I was born in Salt Lake City Utah and spent most of my first 50 years there. I remember talking wood shop and metal shop in school and they had a impact on my life growing up. I always liked mechanical things and worked on my own cars since I was 16. I worked as a pipe fitter for years and got tired of traveling and went to work in a large Hotel doing commercial building maintenance.
I was born in a time of do-it-yourself. And I took to it, I liked fixing my own cars and replacing the tubes in a radio or tv. Also I learned there is a right way and a safe way to do things. These lessons served me well done the road and my natural curiosity lead me to appreciate the wonder of mechanical devices that make our life's more simple and easy. I often took things apart to see how they worked when I was younger, putting them back was never as easy as taken them apart for some reason. DOH'
I also learned early on the quality of tools and having the right tool for the job is important.
Even now I prefer the long proven tools to the latest and greatest.
In my early twenties I worked part time in my neighbors antique repair and wood shop. He learned from his dad who was an expert and so was his son. I learned a lot about wood, finishes and many other aspects about wood. One job he gave me to strip an vintage oak piano. After putting stripper on about half I went back to see how it was going. I wiped a rag on the surface and off came the oak wood finish. It was painted on. Shock! It was so well done no one could tell. I have seen wood painted to look like oak or another wood and it is amazing how well it could be done. I admire the great talent of the wood workers that came before us.
In 1995 I got a job at the Salt Lake City public Library,in many ways it was the best job I ever had and planed on retiring there. But a few years later my back problems put a stop to all that. I have had back problems since I was a teen, also with my knees. I have had 3 surgery's on my knees to help them get back to usability. I just figured my back problems were normal, and when my back felt bad it was better after a good nights sleep. But one day I was unable to bend or even walk without great pain. So I wet to the doc and after an mri was told I could no longer do that kind of work or any thing close to it.
I went back to school to retrain but I was not able to sit in a chair for more than a few minutes without pain so I had to give that up. The first year was very hard. I stopped seeing my friends, and had to stop most all the activities I was used to to. So I decided to move to the Oregon coast. At least I could be outside in the summer without the heat. I had been there to visit a few times but it felt like that is where I was supposed to be. So here I am and it felt like home since the first day I moved here. I have a view of the Pacific ocean from my windows and can whale watch in the summer. It rarely get to hot and the air is safe to breath. Yes it rains a lot but I can deal with it, a lot people can't and buy a house just to move away a few years later. More about the rain later.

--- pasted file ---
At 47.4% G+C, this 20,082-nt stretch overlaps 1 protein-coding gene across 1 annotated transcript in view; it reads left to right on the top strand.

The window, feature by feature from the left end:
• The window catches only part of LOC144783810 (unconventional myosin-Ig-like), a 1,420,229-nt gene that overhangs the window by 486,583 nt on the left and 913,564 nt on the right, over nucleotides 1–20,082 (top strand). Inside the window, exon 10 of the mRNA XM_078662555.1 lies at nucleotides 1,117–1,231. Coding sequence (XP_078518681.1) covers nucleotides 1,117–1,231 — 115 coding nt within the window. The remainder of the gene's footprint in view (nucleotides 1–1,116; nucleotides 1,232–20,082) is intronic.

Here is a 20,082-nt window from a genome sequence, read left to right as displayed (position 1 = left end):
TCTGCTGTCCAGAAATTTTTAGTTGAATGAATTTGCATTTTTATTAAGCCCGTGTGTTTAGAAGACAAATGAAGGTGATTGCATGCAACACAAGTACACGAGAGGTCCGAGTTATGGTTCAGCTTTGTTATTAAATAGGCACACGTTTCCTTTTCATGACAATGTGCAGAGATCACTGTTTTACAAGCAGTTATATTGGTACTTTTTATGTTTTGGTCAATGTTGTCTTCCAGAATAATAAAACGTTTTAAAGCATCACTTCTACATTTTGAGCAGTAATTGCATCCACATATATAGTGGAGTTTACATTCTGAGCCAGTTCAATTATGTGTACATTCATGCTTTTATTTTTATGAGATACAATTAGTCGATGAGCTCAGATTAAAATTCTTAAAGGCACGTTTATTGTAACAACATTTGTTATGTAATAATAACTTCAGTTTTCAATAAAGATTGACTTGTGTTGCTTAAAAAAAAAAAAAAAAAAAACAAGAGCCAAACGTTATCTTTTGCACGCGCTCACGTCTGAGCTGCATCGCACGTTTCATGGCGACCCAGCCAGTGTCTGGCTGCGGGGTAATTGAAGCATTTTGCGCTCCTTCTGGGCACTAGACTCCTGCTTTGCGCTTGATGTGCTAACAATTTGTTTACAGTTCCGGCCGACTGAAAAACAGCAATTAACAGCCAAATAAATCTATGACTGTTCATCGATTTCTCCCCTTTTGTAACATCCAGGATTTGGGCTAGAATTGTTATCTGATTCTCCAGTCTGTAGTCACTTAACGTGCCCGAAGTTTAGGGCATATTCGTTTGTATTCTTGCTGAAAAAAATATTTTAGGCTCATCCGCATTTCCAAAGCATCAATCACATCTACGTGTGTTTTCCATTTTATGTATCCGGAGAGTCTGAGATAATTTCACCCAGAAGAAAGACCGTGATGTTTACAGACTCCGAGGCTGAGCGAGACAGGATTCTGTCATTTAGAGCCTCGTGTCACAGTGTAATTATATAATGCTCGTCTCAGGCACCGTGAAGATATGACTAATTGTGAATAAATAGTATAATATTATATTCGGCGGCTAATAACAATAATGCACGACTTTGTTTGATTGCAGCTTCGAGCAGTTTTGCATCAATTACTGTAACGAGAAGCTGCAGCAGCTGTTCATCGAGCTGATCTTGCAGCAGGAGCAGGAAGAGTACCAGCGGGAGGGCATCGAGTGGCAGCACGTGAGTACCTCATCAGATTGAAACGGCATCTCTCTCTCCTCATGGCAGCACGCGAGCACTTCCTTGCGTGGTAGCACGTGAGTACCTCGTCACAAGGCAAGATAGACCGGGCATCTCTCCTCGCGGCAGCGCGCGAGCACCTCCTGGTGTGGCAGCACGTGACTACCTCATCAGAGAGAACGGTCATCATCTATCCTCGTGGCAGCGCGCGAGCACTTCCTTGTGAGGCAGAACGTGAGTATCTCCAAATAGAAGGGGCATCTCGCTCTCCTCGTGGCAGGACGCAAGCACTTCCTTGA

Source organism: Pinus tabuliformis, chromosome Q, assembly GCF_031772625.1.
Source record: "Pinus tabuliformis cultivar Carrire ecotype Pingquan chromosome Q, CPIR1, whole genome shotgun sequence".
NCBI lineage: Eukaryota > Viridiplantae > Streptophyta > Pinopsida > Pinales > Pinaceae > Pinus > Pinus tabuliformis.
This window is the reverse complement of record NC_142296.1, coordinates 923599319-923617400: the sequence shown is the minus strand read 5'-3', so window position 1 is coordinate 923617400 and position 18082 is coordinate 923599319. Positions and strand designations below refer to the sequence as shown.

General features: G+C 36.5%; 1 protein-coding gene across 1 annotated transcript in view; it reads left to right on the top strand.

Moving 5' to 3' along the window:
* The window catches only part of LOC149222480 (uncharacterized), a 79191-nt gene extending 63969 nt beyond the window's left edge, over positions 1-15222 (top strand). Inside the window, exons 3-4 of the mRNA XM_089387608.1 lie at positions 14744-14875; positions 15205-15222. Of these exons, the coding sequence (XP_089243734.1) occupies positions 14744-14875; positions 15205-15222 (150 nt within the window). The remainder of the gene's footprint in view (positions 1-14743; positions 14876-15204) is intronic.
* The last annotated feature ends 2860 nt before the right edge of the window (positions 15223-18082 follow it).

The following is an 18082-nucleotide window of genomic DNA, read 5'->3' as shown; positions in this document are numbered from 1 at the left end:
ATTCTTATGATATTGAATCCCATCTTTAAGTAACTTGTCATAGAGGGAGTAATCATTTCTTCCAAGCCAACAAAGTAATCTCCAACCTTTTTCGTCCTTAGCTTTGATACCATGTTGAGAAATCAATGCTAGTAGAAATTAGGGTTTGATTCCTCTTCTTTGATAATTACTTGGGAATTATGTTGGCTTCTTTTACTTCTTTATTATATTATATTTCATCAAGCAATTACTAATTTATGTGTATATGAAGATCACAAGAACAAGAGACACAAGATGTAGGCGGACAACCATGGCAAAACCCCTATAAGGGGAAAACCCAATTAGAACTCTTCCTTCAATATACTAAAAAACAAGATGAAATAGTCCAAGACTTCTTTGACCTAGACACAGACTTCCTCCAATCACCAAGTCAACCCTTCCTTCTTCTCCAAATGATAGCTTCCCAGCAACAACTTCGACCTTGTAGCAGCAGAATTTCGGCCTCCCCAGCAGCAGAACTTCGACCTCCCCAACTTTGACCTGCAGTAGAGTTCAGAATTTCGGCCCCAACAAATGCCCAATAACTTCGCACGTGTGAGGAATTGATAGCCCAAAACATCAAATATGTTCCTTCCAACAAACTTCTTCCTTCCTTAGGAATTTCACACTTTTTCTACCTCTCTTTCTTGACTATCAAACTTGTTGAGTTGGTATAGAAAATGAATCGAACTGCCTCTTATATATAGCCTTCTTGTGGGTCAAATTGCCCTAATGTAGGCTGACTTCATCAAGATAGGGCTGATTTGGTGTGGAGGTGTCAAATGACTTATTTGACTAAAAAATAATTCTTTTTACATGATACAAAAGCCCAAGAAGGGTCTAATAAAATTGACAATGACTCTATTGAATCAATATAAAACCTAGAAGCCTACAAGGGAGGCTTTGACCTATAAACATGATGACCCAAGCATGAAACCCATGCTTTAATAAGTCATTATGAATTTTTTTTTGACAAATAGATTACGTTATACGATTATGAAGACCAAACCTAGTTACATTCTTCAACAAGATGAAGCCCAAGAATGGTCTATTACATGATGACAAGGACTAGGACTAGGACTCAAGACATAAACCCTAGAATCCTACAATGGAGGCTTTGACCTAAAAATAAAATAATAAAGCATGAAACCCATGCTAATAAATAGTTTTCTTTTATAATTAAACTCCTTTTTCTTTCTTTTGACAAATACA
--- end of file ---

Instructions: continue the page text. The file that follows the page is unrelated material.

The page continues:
My favorite show on tv for years is Roy Underhill and the Woodwright shop on PBS. By the way there is no such word as woodwright, he made it up. He can make about anything with a few planes, chisels and vintage wood working tools. No electricity needed! Also I think think I have never seen him use a tape measurer and only once I have seen him use sandpaper once and he admitted he does not like to use it. He does use a foot powered wood lathe from time to time and trying to talk while peddling leaves him short of breath by the end of the show. And from time to time he has guests with amazing skills. To be able to cut down trees and build a house and everything in it with just a few simple hand tools is the ultimate craftsman in my mind.
I needed higher than normal chairs to sit on so I made a rocker, a recliner(of sorts) a futon and a huge tv stand all from live oak. And there is not a screw in any of it. I use dowel pins and I like the look better and have never had one fail. In the past I have made a solid rosewood turntable, speaker stands and many other wood items. I have always enjoyed working with wood.
In October 2010 I bought my first midi lathe and have never looked back. I turn every day with few exceptions. I have made a few pens and bottle stoppers and other items to sell to help pay for new tools.
And when it rains for 2 weeks I never get board because I have so much fun turning. I am just a beginner so don't expert to much. I have yet to turn a bowl I totally happy with but am getting better.
I has become my hobby and my entrainment so I don't mind spending my play money for tools.
I guess you could say I am a poor mans wood turner, but since there is lots of free wood all I have to do it go get it.
Also since I am limited with my back I can only work right after coffee in the morning. But it is exciting every day, and if I can do it anyone can. Plus it does get me a little exercise I might not otherwise get. Cutting down tree logs into bowl blanks and other work items. It might not be a lot but it is better than just sitting all day. I am now single so I don't have to make anyone else mad with my mess, but I do have a very good friend that gets most of my better turnings and she is a great critic as well. I bought a square bowl over to show her and the first words that came out of her mouth were 'It's not even”. It is the best hobby I could have ever found, I wish I had started years ago.